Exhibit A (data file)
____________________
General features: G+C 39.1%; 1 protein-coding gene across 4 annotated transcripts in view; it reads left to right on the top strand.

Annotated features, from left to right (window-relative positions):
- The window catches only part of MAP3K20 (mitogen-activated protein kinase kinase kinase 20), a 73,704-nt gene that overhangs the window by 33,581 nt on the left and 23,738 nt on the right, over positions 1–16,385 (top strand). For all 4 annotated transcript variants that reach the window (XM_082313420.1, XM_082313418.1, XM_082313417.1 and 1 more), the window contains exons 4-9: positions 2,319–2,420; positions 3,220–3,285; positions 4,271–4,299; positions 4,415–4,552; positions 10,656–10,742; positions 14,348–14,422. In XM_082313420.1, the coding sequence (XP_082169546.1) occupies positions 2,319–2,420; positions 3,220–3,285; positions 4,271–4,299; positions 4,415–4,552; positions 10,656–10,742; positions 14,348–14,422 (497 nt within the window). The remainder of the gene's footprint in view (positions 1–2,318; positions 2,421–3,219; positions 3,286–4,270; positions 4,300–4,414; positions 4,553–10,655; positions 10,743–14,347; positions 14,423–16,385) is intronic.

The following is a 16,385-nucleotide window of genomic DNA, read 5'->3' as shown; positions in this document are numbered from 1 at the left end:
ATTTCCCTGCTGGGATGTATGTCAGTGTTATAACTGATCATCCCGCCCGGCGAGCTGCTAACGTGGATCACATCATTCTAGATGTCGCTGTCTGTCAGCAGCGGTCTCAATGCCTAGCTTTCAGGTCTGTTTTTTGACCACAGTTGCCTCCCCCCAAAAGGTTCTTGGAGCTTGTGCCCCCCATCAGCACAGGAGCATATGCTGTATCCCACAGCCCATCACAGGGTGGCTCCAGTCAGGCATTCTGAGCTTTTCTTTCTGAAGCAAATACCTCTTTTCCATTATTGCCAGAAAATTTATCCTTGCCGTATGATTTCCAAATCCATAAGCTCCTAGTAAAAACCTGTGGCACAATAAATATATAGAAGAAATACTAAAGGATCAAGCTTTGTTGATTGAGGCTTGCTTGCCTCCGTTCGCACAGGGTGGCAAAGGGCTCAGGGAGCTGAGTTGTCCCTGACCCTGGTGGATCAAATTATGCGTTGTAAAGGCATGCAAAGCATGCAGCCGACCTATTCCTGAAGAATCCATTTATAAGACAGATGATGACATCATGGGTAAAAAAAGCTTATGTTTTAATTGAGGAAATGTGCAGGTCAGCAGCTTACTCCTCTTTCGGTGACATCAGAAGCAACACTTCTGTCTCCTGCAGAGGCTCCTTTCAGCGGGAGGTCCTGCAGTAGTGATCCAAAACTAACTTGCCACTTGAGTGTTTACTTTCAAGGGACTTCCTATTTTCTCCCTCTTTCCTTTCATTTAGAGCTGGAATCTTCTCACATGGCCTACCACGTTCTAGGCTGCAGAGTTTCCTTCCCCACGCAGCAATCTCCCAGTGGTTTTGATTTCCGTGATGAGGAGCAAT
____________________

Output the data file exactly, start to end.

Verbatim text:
General features: G+C 39.1%; 1 protein-coding gene across 4 annotated transcripts in view; it reads left to right on the top strand.

Annotated features, from left to right (window-relative positions):
- The window catches only part of MAP3K20 (mitogen-activated protein kinase kinase kinase 20), a 73,704-nt gene that overhangs the window by 33,581 nt on the left and 23,738 nt on the right, over positions 1–16,385 (top strand). For all 4 annotated transcript variants that reach the window (XM_082313420.1, XM_082313418.1, XM_082313417.1 and 1 more), the window contains exons 4-9: positions 2,319–2,420; positions 3,220–3,285; positions 4,271–4,299; positions 4,415–4,552; positions 10,656–10,742; positions 14,348–14,422. In XM_082313420.1, the coding sequence (XP_082169546.1) occupies positions 2,319–2,420; positions 3,220–3,285; positions 4,271–4,299; positions 4,415–4,552; positions 10,656–10,742; positions 14,348–14,422 (497 nt within the window). The remainder of the gene's footprint in view (positions 1–2,318; positions 2,421–3,219; positions 3,286–4,270; positions 4,300–4,414; positions 4,553–10,655; positions 10,743–14,347; positions 14,423–16,385) is intronic.

The following is a 16,385-nucleotide window of genomic DNA, read 5'->3' as shown; positions in this document are numbered from 1 at the left end:
ATTTCCCTGCTGGGATGTATGTCAGTGTTATAACTGATCATCCCGCCCGGCGAGCTGCTAACGTGGATCACATCATTCTAGATGTCGCTGTCTGTCAGCAGCGGTCTCAATGCCTAGCTTTCAGGTCTGTTTTTTGACCACAGTTGCCTCCCCCCAAAAGGTTCTTGGAGCTTGTGCCCCCCATCAGCACAGGAGCATATGCTGTATCCCACAGCCCATCACAGGGTGGCTCCAGTCAGGCATTCTGAGCTTTTCTTTCTGAAGCAAATACCTCTTTTCCATTATTGCCAGAAAATTTATCCTTGCCGTATGATTTCCAAATCCATAAGCTCCTAGTAAAAACCTGTGGCACAATAAATATATAGAAGAAATACTAAAGGATCAAGCTTTGTTGATTGAGGCTTGCTTGCCTCCGTTCGCACAGGGTGGCAAAGGGCTCAGGGAGCTGAGTTGTCCCTGACCCTGGTGGATCAAATTATGCGTTGTAAAGGCATGCAAAGCATGCAGCCGACCTATTCCTGAAGAATCCATTTATAAGACAGATGATGACATCATGGGTAAAAAAAGCTTATGTTTTAATTGAGGAAATGTGCAGGTCAGCAGCTTACTCCTCTTTCGGTGACATCAGAAGCAACACTTCTGTCTCCTGCAGAGGCTCCTTTCAGCGGGAGGTCCTGCAGTAGTGATCCAAAACTAACTTGCCACTTGAGTGTTTACTTTCAAGGGACTTCCTATTTTCTCCCTCTTTCCTTTCATTTAGAGCTGGAATCTTCTCACATGGCCTACCACGTTCTAGGCTGCAGAGTTTCCTTCCCCACGCAGCAATCTCCCAGTGGTTTTGATTTCCGTGATGAGGAGCAAT